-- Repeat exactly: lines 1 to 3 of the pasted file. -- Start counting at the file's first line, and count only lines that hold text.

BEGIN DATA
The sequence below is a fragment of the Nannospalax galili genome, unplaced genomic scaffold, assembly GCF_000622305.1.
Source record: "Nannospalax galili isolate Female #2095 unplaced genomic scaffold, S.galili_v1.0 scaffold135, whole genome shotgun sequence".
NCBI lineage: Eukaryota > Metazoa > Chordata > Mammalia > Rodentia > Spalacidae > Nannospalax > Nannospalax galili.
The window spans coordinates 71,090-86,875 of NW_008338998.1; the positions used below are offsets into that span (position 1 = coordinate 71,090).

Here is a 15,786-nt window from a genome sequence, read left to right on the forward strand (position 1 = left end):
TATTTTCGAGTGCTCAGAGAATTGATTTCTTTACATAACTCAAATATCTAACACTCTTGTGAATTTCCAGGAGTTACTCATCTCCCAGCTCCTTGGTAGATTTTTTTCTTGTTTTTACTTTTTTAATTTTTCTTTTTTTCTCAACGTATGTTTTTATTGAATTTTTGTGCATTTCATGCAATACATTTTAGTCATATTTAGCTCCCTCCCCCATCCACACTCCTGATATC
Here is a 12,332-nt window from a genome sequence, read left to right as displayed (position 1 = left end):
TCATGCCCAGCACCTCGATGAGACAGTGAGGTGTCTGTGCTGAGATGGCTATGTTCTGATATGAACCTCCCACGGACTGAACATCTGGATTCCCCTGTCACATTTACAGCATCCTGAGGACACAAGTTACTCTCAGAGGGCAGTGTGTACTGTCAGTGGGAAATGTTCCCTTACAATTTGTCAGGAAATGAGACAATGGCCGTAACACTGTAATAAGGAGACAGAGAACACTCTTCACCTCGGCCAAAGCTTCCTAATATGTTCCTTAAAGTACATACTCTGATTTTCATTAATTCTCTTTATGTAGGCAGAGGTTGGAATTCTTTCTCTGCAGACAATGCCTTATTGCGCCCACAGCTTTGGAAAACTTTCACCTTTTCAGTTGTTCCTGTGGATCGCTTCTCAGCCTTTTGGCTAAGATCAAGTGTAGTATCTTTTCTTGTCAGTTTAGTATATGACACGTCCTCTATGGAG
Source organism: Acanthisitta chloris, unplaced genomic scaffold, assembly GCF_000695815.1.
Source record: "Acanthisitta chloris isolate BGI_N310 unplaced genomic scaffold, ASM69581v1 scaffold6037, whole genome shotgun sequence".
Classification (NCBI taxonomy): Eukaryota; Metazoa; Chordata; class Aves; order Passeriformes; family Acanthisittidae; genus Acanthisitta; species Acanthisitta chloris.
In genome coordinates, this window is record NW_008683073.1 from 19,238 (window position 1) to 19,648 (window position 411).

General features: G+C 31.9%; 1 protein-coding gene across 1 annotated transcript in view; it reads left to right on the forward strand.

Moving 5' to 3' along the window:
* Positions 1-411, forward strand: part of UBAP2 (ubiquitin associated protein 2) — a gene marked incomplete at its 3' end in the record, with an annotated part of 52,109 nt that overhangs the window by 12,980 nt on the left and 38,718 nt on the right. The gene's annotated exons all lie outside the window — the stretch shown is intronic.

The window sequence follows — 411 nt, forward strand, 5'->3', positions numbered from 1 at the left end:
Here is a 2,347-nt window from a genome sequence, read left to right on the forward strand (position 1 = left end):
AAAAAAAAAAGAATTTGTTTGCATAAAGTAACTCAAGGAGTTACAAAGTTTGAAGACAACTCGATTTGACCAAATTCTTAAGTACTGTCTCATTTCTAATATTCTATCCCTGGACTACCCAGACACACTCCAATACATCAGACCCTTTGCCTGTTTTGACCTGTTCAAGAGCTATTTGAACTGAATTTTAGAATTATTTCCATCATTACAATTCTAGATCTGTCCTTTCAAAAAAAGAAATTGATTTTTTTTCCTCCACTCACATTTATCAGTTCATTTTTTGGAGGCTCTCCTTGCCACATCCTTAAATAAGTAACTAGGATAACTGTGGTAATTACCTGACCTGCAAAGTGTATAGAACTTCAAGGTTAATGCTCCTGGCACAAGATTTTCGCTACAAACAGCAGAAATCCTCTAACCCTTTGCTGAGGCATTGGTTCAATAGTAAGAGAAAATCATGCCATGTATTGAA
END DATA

The sequence below is a fragment of the Nannospalax galili genome, unplaced genomic scaffold, assembly GCF_000622305.1.
Source record: "Nannospalax galili isolate Female #2095 unplaced genomic scaffold, S.galili_v1.0 scaffold135, whole genome shotgun sequence".
NCBI lineage: Eukaryota > Metazoa > Chordata > Mammalia > Rodentia > Spalacidae > Nannospalax > Nannospalax galili.